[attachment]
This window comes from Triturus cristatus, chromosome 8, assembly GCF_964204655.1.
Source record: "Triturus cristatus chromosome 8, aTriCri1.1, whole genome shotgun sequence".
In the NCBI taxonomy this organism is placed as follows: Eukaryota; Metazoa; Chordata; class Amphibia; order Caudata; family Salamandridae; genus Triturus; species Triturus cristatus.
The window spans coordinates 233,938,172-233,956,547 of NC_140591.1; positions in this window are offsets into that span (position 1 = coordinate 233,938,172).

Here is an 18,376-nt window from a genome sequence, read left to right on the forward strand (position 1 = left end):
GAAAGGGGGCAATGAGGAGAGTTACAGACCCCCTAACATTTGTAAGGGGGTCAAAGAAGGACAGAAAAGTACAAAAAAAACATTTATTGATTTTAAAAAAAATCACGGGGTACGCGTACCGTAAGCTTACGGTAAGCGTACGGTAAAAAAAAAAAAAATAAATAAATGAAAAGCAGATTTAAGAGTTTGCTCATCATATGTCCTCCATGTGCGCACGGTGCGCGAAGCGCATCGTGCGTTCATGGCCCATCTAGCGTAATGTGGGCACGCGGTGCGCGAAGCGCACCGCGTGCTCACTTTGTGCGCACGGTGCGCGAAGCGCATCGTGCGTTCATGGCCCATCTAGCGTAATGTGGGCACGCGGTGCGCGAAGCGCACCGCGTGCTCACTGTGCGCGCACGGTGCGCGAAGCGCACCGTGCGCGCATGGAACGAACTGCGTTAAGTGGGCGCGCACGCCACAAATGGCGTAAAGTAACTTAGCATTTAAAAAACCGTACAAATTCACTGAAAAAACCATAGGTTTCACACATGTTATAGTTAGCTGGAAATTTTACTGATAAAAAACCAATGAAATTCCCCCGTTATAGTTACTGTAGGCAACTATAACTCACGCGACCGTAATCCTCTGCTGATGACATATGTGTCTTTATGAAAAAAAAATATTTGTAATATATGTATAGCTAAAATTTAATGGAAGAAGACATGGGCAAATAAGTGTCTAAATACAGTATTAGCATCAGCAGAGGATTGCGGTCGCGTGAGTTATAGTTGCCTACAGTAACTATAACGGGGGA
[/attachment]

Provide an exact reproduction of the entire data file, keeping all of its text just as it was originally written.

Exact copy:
This window comes from Triturus cristatus, chromosome 8, assembly GCF_964204655.1.
Source record: "Triturus cristatus chromosome 8, aTriCri1.1, whole genome shotgun sequence".
In the NCBI taxonomy this organism is placed as follows: Eukaryota; Metazoa; Chordata; class Amphibia; order Caudata; family Salamandridae; genus Triturus; species Triturus cristatus.
The window spans coordinates 233,938,172-233,956,547 of NC_140591.1; positions in this window are offsets into that span (position 1 = coordinate 233,938,172).

Here is an 18,376-nt window from a genome sequence, read left to right on the forward strand (position 1 = left end):
GAAAGGGGGCAATGAGGAGAGTTACAGACCCCCTAACATTTGTAAGGGGGTCAAAGAAGGACAGAAAAGTACAAAAAAAACATTTATTGATTTTAAAAAAAATCACGGGGTACGCGTACCGTAAGCTTACGGTAAGCGTACGGTAAAAAAAAAAAAAATAAATAAATGAAAAGCAGATTTAAGAGTTTGCTCATCATATGTCCTCCATGTGCGCACGGTGCGCGAAGCGCATCGTGCGTTCATGGCCCATCTAGCGTAATGTGGGCACGCGGTGCGCGAAGCGCACCGCGTGCTCACTTTGTGCGCACGGTGCGCGAAGCGCATCGTGCGTTCATGGCCCATCTAGCGTAATGTGGGCACGCGGTGCGCGAAGCGCACCGCGTGCTCACTGTGCGCGCACGGTGCGCGAAGCGCACCGTGCGCGCATGGAACGAACTGCGTTAAGTGGGCGCGCACGCCACAAATGGCGTAAAGTAACTTAGCATTTAAAAAACCGTACAAATTCACTGAAAAAACCATAGGTTTCACACATGTTATAGTTAGCTGGAAATTTTACTGATAAAAAACCAATGAAATTCCCCCGTTATAGTTACTGTAGGCAACTATAACTCACGCGACCGTAATCCTCTGCTGATGACATATGTGTCTTTATGAAAAAAAAATATTTGTAATATATGTATAGCTAAAATTTAATGGAAGAAGACATGGGCAAATAAGTGTCTAAATACAGTATTAGCATCAGCAGAGGATTGCGGTCGCGTGAGTTATAGTTGCCTACAGTAACTATAACGGGGGA